Poland, dependent on Russian gas, touts 1st US LNG cargo as 'turning point'
Poland is set to receive its first cargo of U.S. LNG, a "turning point" in the country's move to lessen its dependence on Russian gas, Polish officials said in Washington, D.C.
Proponents of U.S. LNG exports have promoted shipments across the Atlantic as a way to diversify Europe's gas supply away from Russia's state-owned Gazprom since before Cheniere Energy Inc. stepped onto the scene with its Sabine Pass LNG export terminal in Louisiana. From February 2016 to March 2017, the equivalent of 27 Bcf of U.S. gas from the terminal landed in Italy, Spain and Portugal. Poland expects to receive its first cargo June 8, and another shipment is on its way to the Netherlands.
Piotr Naimski, a Polish government official who leads the prime minister's energy infrastructure initiative, said the Kaczynski LNG terminal is an important part of Poland's energy diversification strategy and receiving the first cargo of U.S. LNG is a "milestone" for the country. "We are almost 100% dependent on gas imports from Gazprom," Naimski said at a June 7 event in Washington hosted by the Atlantic Council. "I believe that now we are on the verge of success. It's a turning point."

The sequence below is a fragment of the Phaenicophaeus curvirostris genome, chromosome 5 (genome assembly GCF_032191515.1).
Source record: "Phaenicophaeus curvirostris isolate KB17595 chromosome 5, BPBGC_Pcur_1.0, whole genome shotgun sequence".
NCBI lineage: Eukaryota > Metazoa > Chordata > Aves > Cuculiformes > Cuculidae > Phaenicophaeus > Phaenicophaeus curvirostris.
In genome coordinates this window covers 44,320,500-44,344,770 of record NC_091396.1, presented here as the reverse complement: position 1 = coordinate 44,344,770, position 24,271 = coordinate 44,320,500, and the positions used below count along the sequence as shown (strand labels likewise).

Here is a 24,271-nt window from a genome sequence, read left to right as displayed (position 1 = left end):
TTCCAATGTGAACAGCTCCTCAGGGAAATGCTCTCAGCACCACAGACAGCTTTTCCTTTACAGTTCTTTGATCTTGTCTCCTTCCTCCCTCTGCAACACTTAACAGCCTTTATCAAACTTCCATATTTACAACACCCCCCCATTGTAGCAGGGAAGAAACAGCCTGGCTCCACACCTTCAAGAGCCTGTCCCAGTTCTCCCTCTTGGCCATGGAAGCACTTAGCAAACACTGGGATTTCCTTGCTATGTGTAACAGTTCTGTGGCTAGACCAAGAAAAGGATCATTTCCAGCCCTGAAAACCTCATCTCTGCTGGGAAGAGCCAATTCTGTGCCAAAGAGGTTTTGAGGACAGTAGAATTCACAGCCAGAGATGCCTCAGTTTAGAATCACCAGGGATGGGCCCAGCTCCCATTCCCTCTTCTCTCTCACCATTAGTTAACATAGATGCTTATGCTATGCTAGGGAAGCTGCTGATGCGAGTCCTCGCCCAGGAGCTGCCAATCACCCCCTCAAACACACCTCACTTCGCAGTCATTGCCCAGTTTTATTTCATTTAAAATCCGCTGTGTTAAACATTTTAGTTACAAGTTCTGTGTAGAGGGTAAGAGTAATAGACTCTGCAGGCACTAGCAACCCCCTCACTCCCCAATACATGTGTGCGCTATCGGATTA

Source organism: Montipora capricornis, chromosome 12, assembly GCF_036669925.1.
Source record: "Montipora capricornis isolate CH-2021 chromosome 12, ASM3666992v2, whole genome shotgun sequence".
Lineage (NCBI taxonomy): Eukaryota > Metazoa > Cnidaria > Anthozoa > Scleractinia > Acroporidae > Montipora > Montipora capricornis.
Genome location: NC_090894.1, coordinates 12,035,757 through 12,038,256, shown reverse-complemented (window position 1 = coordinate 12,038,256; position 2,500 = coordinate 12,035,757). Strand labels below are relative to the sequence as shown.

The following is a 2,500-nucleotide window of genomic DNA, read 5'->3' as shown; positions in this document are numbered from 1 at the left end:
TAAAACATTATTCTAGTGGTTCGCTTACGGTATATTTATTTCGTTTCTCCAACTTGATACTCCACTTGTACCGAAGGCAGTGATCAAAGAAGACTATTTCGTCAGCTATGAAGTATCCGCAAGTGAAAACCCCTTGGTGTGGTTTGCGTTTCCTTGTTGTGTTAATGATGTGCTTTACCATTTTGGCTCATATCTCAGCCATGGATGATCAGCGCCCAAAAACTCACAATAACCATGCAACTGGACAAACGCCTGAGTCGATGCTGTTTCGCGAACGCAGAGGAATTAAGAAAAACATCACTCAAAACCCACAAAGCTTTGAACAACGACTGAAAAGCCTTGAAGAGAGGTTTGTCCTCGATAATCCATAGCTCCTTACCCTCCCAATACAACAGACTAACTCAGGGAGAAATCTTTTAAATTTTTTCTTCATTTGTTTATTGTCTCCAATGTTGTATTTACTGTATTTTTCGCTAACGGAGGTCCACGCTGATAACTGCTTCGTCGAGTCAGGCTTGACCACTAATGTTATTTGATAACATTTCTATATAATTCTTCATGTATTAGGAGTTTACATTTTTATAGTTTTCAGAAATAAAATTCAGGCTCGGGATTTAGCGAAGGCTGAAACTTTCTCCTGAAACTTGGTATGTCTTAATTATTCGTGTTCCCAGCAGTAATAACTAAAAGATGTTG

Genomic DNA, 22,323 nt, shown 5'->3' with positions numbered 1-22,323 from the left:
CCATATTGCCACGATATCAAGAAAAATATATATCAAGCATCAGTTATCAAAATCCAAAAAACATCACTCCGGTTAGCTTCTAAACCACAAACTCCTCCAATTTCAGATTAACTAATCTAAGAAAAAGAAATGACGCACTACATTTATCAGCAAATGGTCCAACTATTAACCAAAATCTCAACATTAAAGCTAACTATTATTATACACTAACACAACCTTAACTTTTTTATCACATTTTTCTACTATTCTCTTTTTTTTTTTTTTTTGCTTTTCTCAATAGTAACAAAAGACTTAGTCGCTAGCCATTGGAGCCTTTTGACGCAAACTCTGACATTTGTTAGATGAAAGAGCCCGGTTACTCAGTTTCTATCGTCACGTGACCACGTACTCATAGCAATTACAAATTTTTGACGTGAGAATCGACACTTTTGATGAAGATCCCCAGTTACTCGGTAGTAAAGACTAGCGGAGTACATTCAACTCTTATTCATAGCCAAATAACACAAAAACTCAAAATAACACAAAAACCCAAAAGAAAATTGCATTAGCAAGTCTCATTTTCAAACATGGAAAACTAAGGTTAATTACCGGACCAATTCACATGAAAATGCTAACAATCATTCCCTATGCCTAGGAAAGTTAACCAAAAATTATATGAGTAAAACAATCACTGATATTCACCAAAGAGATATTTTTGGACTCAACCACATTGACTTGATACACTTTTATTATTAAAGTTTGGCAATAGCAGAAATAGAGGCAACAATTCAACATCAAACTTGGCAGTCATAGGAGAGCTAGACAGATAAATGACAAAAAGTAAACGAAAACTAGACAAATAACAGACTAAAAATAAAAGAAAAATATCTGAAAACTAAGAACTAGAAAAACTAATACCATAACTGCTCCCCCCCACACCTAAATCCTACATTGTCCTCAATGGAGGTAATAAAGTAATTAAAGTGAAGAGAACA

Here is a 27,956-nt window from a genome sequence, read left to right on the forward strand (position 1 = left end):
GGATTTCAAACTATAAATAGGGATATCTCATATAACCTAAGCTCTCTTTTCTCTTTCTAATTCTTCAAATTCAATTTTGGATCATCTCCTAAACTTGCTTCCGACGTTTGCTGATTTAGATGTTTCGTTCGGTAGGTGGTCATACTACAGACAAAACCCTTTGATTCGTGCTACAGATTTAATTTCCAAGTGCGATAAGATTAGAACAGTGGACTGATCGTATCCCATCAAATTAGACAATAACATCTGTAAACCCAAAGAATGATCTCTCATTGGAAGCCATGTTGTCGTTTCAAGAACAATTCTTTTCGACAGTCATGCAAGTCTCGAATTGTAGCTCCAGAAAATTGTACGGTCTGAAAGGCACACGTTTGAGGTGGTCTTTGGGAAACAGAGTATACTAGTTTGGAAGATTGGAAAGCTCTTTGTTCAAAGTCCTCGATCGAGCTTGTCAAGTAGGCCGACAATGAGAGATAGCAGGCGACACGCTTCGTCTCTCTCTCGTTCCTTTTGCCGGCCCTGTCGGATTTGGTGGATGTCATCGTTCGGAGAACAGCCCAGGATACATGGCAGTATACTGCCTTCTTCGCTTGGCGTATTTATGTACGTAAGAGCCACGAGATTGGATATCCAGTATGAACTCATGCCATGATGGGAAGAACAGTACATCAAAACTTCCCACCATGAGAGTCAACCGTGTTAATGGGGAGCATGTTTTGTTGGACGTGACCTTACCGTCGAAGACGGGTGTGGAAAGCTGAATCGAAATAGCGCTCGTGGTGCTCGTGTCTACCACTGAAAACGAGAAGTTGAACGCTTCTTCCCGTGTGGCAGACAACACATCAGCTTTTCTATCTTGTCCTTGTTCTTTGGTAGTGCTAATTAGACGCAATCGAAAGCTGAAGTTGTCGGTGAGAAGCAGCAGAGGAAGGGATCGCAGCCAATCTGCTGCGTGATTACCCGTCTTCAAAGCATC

New England energy woes require 'triad' of pipes, LNG, alternative fuels
To solve some of New England's energy woes, pipelines, LNG importers and power generators need to stop fighting one another, according to one energy industry veteran.
"So far the three sectors seem to be fighting with each other all the time, saying 'we can do it if the other guys just go away,'" said Rick Smead, managing director at the analytics and consulting firm RBN Energy LLC. "And that's got to stop."
Smead said each of the three has issues. Pipeline expansion projects have to be the right size to get more gas into the region in winter without being too big or too expensive when considering year-round needs. Oil can only be used as an alternate fuel in limited quantities before it runs into air quality standards and logistical problems getting it where it needs to be. And LNG is expensive to buy on the international market and store for a long time.